The paper will be based on other similar research as well as the authors’ reflections on past and present experiences teaching Mathematics and English to MUFY and Diploma students, successes and challenges, to class sizes of 35 on average.

Results and Discussion

Classroom participation and technology promote interaction, clarify issues and provides hands on environment. Their importance is evident in the final results of students.

References

Arends, RI 2012, Learning to teach, 9th edn, McGraw-Hill, New York, p. 432.


Kolb, DA 1984, Experiential learning: experience as the source of learning and development, Prentice Hall, Englewood Cliffs, viewed 2 January 2012, <http://home.hiroshima-u.ac.jp/cice/9-1derebssa.pdf>.


Kosminsky, E & Kosminsky, L 2003, ‘Improving motivation through dialogue’, Educational Leadership, vol. 61, no. 1, pp. 150-154, cited in Arends, RI 2012, Learning to teach, 9th edn, McGraw-Hill, New York, p. 433.


Law, N, Yuen, H, Ki, W, Li, S, Lee, Y & Chow, Y 2000, Changing classrooms: a study of good practices in using ICT in Hong Kong schools, Hong Kong Centre for Information Technology in School and Teacher Education, University of Hong Kong, Hong Kong.


Rowe, MB 1986, ‘Wait time: slowing down may be a way of speeding up’, Journal of Teacher Education, vol. 37, no. 1, p. 43.

 

Examples on slides

   

      

 

Examples of tables or diagrams

If an entire table or diagram were taken, the reference should be as follows:

  • (Source:
  • Author(s)' surname
  • Year
  • Page number with the use of p. or pp.)

Note: If the table or diagram has been modified or extracted from a source, then the word Source: should be changed to Adapted from:

Table 1: Frequencies and Percent Frequencies for the Exchange Variable
Exchange Frequency Percent Frequency
New York Exchange (NYSE) 3 12
American Stock Exchange (AMEX) 4 20
Over-the-counter (OTC) 17 68
Totals 25 100

(Source: Sweeney, Williams & Anderson 2006, p.12)

Avoid citing unreliable sources in your assignment. Even if they are very informative, they are deemed to be untrustworthy. Evaluate the reliability and credibility of the source before deciding whether to cite any source.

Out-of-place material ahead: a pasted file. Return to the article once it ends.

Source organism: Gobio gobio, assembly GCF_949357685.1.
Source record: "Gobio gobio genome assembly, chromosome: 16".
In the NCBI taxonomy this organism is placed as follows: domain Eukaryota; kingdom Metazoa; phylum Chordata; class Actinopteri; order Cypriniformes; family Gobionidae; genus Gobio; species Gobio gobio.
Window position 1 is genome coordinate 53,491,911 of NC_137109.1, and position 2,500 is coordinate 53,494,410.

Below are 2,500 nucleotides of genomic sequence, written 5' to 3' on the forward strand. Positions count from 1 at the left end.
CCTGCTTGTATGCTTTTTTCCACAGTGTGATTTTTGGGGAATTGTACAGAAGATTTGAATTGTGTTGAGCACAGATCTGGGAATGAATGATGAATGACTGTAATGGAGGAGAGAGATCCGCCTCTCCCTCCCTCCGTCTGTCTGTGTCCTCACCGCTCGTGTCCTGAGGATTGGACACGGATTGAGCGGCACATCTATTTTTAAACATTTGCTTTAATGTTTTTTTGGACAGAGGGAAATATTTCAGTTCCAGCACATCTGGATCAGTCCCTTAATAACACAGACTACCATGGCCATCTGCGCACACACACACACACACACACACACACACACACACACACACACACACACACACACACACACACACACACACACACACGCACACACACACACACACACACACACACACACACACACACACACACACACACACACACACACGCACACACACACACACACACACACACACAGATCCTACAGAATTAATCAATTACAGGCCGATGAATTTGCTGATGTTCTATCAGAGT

Example of potentially unreliable sources:

  • Personal blog
  • Wikipedia
  • Ask.com
  • Yahoo! Answers
  • QuickMBA.com
  • NetMBA.com
  • Slideshare.net
  • Scribd
  • wiseGEEK 
  • 123helpme.com
  • Anti Essays.com
  • Brainia.com
  • BuyEssayOnline.org
  • Essaybank.com
  • Ezine Articles
  • Feeessays123.com
  • Studymode.com
  • TermPaperWarehouse.com
  • UK Essays
ed. or eds editor or editors
edn edition
et al. This means 'and others'; used in in-text citations when there are more than three authors
n.d. no date
n.p. no place of publication
no. issue
p. page
pp. pages
trans. translator or translated by
vol. volume

Citation Guide

Correct referencing is an essential way to avoid plagiarism. Harvard referencing style is used in the college. Students are required to follow the guide below to prepare citation for their assignments.

Sunway JB Guide to Harvard Referencing

Resources

Citation Generator

MyBib is a free, no-ads citation tool that allows users to generate in-text citations and bibliographic references for books, articles and etc. You can paste in a book ISBN, journal DOI or website address and have the fields populate automatically over 9,000 citation styles available including Sunway College Johor Bahru Harvard Referencing Style.

Please check the referencing format to ensure it follows the College guidelines.

 

Citefast

Citefast is a user-friendly citation generator that supports APA, MLA and Chicago formatting.You could generate in-text citation and reference in four easy steps and create an account to manage your bibliographies.